Sunday, January 10, 2016

David Foster Wallace, voice of Generation X, or something else entirely

As we prepare to wade into the monstrous genius of David Foster Wallace's Infinite Jest as part of the Infinite Winter, I am wading around the fringes of the book, and nibbling at little pieces of criticism and commentary on Wallace and IJ.  Because this year - 2016 - is the twenty-fifth anniversary of the coining of "Generation X," via Coupland's seminal novel, I am also connecting my writing and work back to that concept. Wallace and Coupland are, interestingly, on the very fringe of the generation, being born in 1961, and that makes them some of the earliest icons. And, icon, as much as they might bristle, is the correct word because of the impact they had. And, in doing my nibbling, I've run across a few fun pieces of commentary regarding DFW and Generation X.

There is, of course, this:

And, then there was a really nice bit of criticism from Adam Kirsch in Rocket and Lightship: Essays on Literature and Ideas, excerpted on, which explores the connections deeply. I love the perimeter exploration of irony and the examination of language. It reflects the spirit that Dave Eggers recalls in his most excellent introducation to my edition of IJ. And the idea of lineage and allusion and literary bloodlines is great fun to extrapolate. As far as Generation X and Wallace go, here's some fun to batter around:

When Wallace wrote about how difficult it was to be an American, he specifically meant an American of his own generation—the post-sixties cohort known as “Generation X.” “Like most North Americans of his generation,” Wallace writes about the teenage hero of “Infinite Jest,” “Hal tends to know way less about why he feels certain ways about the objects and pursuits he’s devoted to than he does about the objects and pursuits themselves.” Likewise, in “Westward,” he writes, “Like many Americans of his generation in this awkwardest of post-Imperial decades . . . Sternberg is deeply ambivalent about being embodied.” It is no wonder that readers born between 1965 and 1980 responded to this kind of solicitude, with its implication that they were unique, and uniquely burdened.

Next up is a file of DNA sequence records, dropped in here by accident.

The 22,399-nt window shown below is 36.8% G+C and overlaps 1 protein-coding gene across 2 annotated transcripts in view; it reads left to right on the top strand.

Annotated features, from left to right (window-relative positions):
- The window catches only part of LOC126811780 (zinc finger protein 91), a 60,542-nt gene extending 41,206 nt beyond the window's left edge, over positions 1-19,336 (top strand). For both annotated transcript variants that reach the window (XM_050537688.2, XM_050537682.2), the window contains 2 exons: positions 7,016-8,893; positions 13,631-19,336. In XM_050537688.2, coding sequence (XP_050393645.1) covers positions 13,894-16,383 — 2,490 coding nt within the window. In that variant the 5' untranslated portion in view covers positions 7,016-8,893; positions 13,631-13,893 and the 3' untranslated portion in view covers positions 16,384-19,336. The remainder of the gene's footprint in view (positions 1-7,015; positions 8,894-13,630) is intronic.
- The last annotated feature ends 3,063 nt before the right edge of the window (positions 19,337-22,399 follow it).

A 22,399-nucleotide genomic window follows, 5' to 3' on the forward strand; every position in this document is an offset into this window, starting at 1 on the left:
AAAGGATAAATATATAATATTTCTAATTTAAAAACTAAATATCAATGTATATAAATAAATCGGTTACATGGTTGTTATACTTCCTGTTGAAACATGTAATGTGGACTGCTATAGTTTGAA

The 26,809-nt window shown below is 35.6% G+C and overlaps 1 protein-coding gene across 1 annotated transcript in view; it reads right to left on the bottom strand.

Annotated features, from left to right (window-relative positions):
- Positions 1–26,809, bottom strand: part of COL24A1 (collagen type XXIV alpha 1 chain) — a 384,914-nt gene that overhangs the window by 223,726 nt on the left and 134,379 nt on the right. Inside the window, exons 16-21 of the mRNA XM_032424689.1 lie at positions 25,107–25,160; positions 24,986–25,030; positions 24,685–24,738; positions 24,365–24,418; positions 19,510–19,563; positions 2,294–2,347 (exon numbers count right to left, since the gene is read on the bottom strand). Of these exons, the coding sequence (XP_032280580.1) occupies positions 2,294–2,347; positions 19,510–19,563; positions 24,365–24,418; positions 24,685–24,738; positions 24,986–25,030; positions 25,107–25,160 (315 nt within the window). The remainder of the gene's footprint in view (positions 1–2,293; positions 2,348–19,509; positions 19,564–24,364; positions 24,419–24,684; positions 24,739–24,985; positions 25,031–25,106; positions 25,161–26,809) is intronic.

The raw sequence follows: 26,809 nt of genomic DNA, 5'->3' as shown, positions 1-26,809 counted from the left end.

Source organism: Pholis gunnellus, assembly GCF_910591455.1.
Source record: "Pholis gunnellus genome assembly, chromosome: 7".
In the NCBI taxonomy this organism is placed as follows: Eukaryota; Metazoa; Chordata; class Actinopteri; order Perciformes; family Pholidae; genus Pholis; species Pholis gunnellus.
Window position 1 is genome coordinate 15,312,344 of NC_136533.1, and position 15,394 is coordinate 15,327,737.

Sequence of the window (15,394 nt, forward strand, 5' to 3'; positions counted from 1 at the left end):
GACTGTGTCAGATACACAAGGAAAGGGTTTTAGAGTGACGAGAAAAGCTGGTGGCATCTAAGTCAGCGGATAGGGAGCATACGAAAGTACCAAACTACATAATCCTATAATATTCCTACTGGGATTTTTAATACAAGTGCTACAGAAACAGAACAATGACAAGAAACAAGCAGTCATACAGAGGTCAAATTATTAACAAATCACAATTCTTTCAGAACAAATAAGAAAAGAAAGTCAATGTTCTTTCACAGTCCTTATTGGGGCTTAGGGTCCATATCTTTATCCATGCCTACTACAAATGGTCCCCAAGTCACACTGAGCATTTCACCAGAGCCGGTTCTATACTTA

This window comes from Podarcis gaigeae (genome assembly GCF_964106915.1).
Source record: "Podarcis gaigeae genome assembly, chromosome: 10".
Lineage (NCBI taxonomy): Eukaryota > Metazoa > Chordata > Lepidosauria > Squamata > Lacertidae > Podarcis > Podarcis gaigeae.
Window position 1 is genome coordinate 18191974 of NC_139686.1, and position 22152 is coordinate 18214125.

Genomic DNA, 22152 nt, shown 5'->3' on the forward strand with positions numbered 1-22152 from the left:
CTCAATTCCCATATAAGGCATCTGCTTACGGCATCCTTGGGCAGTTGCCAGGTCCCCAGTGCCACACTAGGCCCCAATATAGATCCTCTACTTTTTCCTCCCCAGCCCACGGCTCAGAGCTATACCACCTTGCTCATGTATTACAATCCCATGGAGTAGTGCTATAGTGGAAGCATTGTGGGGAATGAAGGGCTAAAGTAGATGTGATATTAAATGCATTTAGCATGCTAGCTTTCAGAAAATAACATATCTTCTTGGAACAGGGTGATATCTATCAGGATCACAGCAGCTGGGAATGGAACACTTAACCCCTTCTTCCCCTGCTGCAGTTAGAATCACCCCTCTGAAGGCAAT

What is actually most American and most Generation X about these laments, of course, is their provincialism. For Wallace to find it plausible that “being embodied” or “objective insignificance” were new American problems is as sharp an indictment of American ignorance, in its way, as those polls which are always showing that half of us can’t find the U.S. on a map. Except that if any young novelist knew the ancient history of such problems, it should have been Wallace. He was very widely read, and he studied philosophy in college and graduate school; his first novel plays knowingly with Wittgenstein and Derrida. In the introduction to “Fate, Time, and Language,” the posthumous edition of Wallace’s senior thesis, his father James remembers reading the “Phaedo” with the fourteen-year-old David: “This was the first time I realized what a phenomenal mind David had.”

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